Back around 1972 I mailed a letter to Lin Carter and expressed my admiration, and appreciation, of the Ballantine Adult Fantasy series, and I also stated that I had enjoyed his Lovecraft: A Look Behind the “Cthulhu Mythos” which I had just finished reading. I don’t know if the letter ever reached him—it was full of youthful exuberance and little literary discernment and I hope Mr. Carter threw away my misguided missive without ever reading it. I remember I also noted my sorrow over learning that August Derleth had died about a year earlier; I admired and respected Mr. Derleth back then and was sorry to learn of his demise. Forty and some odd years later that hasn’t changed—he’s still a respected figure around my library shelves.
After Derleth’s death I started hearing some things about him that were none too flattering. His “posthumous collaborations” with H. P. Lovecraft were ridiculed and it was bellowed to the gabled roof tops that he had invaded the Mythos with his own philosophic/religious slants and had taken it into a direction that the man from Providence would not be too overjoyed about. It seemed that examples of his villainy abounded and these were a bit disconcerting to me—some of the first hardbacks I ever bought were Arkham House books and I’ve loved collecting them ever since, so I’d always thought August Derleth was a pretty fair writer, and editor, and a giant when it came to publishing weird fiction.
However, some of the biggest names in Mythos literary circles were crying “foul” and giving him forty lashes with a wet tentacle, expressing their outrage after Derleth had died. I’m certainly no Mythos historian so I just listened and waited for someone to see it from Derleth’s side, and now someone has.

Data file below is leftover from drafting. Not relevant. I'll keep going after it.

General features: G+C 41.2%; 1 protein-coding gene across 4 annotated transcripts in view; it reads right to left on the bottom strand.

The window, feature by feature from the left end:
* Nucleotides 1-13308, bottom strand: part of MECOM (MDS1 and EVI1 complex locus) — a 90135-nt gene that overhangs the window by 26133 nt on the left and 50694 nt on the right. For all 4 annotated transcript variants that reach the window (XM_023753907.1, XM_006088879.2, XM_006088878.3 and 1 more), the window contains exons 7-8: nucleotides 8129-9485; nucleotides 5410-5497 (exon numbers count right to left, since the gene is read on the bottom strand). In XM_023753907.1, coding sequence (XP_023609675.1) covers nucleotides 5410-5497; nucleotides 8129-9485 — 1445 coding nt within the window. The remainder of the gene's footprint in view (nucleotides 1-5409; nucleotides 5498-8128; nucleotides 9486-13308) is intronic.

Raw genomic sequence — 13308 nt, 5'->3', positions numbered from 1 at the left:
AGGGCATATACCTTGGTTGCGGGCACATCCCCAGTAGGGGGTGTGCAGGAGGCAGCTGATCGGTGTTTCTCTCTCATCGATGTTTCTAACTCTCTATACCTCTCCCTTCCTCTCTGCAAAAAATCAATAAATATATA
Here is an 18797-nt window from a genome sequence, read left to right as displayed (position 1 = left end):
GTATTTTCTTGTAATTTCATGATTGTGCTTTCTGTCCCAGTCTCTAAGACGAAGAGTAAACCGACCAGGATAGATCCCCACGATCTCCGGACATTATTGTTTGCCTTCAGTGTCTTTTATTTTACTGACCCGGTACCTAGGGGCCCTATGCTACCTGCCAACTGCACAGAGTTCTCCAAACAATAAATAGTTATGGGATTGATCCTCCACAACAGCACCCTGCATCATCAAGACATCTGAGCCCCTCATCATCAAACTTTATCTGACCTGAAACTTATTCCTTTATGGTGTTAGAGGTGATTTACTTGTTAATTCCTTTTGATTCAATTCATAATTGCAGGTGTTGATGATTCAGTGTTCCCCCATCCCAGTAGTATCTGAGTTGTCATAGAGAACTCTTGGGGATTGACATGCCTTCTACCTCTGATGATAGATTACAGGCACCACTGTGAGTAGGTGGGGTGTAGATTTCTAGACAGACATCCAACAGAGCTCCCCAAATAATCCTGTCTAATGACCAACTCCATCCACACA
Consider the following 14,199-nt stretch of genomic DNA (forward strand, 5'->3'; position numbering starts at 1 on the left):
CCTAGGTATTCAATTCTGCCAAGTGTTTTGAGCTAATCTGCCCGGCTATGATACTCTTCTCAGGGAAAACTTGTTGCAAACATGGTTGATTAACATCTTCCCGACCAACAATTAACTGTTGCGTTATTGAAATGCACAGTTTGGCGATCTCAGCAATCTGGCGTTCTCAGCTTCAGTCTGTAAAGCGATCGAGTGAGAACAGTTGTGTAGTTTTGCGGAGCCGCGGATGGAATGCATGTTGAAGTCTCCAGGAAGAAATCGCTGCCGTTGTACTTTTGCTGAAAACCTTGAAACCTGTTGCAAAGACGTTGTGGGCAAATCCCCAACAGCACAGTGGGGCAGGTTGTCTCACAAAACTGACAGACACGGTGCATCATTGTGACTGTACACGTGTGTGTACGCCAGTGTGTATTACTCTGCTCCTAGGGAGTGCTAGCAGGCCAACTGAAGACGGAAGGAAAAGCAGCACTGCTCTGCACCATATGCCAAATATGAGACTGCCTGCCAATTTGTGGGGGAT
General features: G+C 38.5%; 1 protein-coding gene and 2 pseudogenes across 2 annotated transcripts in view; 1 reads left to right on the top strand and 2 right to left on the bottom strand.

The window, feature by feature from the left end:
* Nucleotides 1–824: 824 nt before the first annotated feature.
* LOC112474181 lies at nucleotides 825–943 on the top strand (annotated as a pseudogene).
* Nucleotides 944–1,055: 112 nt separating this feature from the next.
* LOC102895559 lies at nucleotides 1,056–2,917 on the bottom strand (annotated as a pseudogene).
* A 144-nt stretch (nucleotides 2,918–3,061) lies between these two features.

Fellow Cimmerian contributor John D. Haefele has written A Look Behind the Derleth Mythos: Origins of the Cthulhu Mythos and it helps to set the record straight. I appreciate authors that do their research and Haefele certainly has done that; I also appreciate writers who know how to write and Haefele fulfills that function handily. The book is easy to read and is filled with everything you wanted to know about Lovecraft and Derleth, from the Black Magic Quote to the “posthumous collaborations.”
Haefele’s history has even gotten me back to reading Derleth—years ago I had pretty much read all of Derleth’s Mythos stories and, while enjoying them, never felt the interest to reread any of them. Going through some of them again has been a bit of a fun romp—he’s no Lovecraft but his Mythos stories, in my opinion, are as readable as anything out there today. It would be nice if future editions would knock the “Lovecraft” off the collaborations but that probably won’t happen; it would also be great if Derleth was still here to answer some of his critics in person. While that will never happen either, one thing is for sure—August Derleth, just like the name of one of his tales, is a survivor.
For those interested, go to Don Herron’s website for more information on Haefele and his book, and ordering information is also available there—I recommend it and give it a five-pointed star, which should be familiar to Derleth fans.